The tall, handsome and lecherous baseball fanatic certainly liked to stir things up, angering many in America’s Jewish community with his unflattering mockery of some of its more absurd behaviour and with Portnoy’s ‘blasphemous’ obsession with having sex with Gentile women.
His relationship with feminists was equally fraught. In his 1972 novella The Breast, a man wakes up having been transformed into a 155lb woman’s breast. In his 1995 novel Sabbath’s Theatre, the protagonist, a puppeteer, gratifies himself sexually over his dead girlfriend’s grave. Roth regarded it as one of his best novels and said he relished the ‘hate’ it drew.
When he wrote The Humbling in his 70s, about a threesome involving an ageing man, a 40-year-old lesbian and a younger inebriated woman, even his fans conceded it was uncomfortably sleazy.
Philip Roth, pictured with his second wife Claire Bloom used their relationship as inspiration for characters in his novels
Roth justified such writing by boasting about his ability to delve deeply into his ‘memory and experiences and life’ and put it on the page without inhibition.
And he plundered his own romantic life mercilessly to flesh out his female characters.
When She Was Good, his second novel, was partly based on the life and family of his first wife, Margaret Martinson Williams.
Roth said the former waitress, a divorcee with a son and daughter, tricked him into marriage in 1959 by pretending to be pregnant using another woman’s urine sample. Despite separating from Margaret, after four years, she refused to divorce Roth.
After she died in a car crash in 1968, he claimed his first emotion was one of relief. ‘You’re dead and I didn’t have to do it [kill her],’ he said. Asked why he’d agreed to marry her, Roth said her faults made her the ‘greatest creative writing teacher of them all’.
He used her as inspiration for female characters in a string of novels including one, My Life As A Man, which contained what his critics saw as a sickeningly gleeful scene of domestic violence.
His relationship with second wife Claire Bloom was also viciously milked for his novels. Actress Bloom, who starred alongside Laurence Olivier, Richard Burton and Charlie Chaplin, was married to Roth for five of their 18 years together. They split up in 1995 and a year later she published a devastating autobiography, Leaving A Doll’s House. She claimed he not only hated women with an ‘irrepressible rage’ but was misanthropic, remote, cruel, adulterous and mean.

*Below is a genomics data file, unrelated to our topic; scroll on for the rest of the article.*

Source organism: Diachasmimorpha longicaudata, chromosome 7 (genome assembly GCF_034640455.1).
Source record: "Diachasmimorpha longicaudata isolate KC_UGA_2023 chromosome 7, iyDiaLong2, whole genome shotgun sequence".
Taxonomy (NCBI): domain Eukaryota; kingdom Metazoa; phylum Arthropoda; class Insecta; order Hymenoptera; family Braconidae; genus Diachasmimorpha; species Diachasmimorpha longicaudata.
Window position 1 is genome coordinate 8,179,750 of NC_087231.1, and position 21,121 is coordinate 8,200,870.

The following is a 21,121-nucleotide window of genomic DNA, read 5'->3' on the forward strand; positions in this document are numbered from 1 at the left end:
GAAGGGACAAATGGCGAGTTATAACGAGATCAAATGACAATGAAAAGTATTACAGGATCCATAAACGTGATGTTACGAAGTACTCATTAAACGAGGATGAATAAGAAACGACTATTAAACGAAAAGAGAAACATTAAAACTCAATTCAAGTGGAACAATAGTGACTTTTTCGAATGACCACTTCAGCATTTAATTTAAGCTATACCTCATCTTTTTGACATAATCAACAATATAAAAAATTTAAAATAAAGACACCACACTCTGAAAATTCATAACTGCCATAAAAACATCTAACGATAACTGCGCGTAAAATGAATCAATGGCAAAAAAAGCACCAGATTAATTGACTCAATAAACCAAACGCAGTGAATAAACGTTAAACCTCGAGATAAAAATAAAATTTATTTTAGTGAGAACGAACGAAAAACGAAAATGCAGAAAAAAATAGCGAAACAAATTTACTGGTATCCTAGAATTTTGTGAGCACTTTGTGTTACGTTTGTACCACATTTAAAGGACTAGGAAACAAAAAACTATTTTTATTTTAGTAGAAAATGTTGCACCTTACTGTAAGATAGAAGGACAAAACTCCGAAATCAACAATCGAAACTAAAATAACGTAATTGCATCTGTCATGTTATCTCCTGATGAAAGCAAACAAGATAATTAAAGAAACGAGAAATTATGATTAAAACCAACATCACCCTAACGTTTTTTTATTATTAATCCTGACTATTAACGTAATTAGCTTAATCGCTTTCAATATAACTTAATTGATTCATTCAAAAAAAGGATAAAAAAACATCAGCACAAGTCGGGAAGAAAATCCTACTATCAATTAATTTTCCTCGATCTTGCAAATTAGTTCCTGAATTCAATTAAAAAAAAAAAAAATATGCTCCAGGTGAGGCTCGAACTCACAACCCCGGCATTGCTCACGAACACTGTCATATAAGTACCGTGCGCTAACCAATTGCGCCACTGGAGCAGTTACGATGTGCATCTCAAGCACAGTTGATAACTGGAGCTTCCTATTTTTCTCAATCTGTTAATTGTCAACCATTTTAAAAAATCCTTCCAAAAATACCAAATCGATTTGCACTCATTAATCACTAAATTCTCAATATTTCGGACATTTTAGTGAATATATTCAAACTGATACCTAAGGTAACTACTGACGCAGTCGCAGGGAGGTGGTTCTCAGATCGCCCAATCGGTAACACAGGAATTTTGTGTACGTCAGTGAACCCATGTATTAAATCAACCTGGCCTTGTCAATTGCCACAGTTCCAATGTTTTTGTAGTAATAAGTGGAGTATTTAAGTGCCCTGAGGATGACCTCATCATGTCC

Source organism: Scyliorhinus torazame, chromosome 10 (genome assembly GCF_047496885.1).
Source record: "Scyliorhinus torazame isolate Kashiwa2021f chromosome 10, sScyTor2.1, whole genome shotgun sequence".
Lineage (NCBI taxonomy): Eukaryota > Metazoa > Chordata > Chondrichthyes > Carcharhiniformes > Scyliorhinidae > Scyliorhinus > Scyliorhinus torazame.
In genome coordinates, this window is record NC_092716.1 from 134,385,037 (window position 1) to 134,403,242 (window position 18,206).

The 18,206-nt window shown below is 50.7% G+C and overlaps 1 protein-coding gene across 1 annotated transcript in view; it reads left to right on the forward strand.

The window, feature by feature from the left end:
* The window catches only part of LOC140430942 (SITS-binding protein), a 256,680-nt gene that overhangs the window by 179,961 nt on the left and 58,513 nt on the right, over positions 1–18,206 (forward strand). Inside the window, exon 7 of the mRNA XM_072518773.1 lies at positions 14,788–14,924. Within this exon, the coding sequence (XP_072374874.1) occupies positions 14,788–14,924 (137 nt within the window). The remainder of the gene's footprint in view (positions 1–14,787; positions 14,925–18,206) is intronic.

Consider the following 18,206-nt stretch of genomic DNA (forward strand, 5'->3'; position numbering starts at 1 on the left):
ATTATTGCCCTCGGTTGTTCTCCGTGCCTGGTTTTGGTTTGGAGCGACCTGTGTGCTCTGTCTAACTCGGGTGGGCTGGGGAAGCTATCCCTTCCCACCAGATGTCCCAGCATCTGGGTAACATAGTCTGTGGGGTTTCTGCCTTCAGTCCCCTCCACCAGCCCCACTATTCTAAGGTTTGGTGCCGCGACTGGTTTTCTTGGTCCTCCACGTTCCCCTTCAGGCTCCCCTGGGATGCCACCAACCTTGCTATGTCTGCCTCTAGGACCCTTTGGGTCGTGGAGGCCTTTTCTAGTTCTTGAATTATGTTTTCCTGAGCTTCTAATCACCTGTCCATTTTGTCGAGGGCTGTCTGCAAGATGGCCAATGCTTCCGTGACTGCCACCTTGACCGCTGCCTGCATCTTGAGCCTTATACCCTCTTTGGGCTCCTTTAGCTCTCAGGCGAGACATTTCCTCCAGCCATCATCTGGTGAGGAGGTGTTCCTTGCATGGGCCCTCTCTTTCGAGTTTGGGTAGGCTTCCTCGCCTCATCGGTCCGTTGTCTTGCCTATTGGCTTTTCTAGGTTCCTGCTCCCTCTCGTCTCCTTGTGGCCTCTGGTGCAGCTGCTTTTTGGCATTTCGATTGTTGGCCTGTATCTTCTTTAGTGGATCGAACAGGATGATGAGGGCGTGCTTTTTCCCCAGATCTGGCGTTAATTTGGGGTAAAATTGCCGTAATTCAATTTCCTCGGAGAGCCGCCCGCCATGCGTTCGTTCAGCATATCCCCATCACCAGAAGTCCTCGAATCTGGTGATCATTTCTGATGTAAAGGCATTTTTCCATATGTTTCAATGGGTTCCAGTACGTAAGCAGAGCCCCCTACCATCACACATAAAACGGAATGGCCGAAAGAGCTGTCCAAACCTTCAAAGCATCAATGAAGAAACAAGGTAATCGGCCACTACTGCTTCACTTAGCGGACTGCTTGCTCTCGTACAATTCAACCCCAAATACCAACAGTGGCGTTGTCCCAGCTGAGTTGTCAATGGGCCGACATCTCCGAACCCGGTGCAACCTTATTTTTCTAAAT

Bloom, 87, was propelled to stardom when she was just 21 after Charlie Chaplin chose her to be his leading lady
Roth’s insistence on banishing Anna, Bloom’s daughter by actor Rod Steiger, from their Connecticut home was just part of a pattern of manipulative behaviour, she said.
‘Philip made character assessments the way surgeons make incisions. He knew I would make any compromise to support our relationship,’ she wrote. ‘If I was willing to jettison my own daughter in this manner, what could I ever deny him?’
Bloom recalled secretly reading a manuscript for his novel Deception whose protagonist — ‘Philip’ — was clearly based on him.
And it soon became evident her husband was unfaithful, writes Bloom, when ‘I reached the depictions of all the girls who come over to have sex with him — in the most convoluted positions.’
She went on: ‘Finally, I arrived at the chapter about his remarkably uninteresting, middle-aged wife, who, as described, is nothing better than an ever-spouting fountain of tears constantly bemoaning the fact that his other women are so young.
‘She is an actress by profession, and . . . her name is Claire.’ She concluded: ‘What left me speechless was that he would paint a picture of me as a jealous wife who is betrayed over and over again. I found the portrait nasty and insulting, and his use of my name completely unacceptable.’
Bloom recounts how when he was admitted to a psychiatric hospital with depression he sent her faxes demanding the return of everything he had given her.
And when she failed to honour a pre-nuptial agreement after they separated, he demanded $62 billion — a billion dollars for every year of her life.
Following Bloom’s memoir, he hit back with his novel I Married A Communist, with the character of Eve Frame, a spoiled, social-climbing actress who ruins her husband’s life by writing a kiss-and-tell autobiography.
‘No modern writer,’ says Martin Amis of Roth with some understatement, ‘has taken self-examination so far and so literally.’
Even as an enraptured literary world lavished praise on Roth the writer yesterday, it was conveniently overlooking how deeply unimpressive was Roth the man.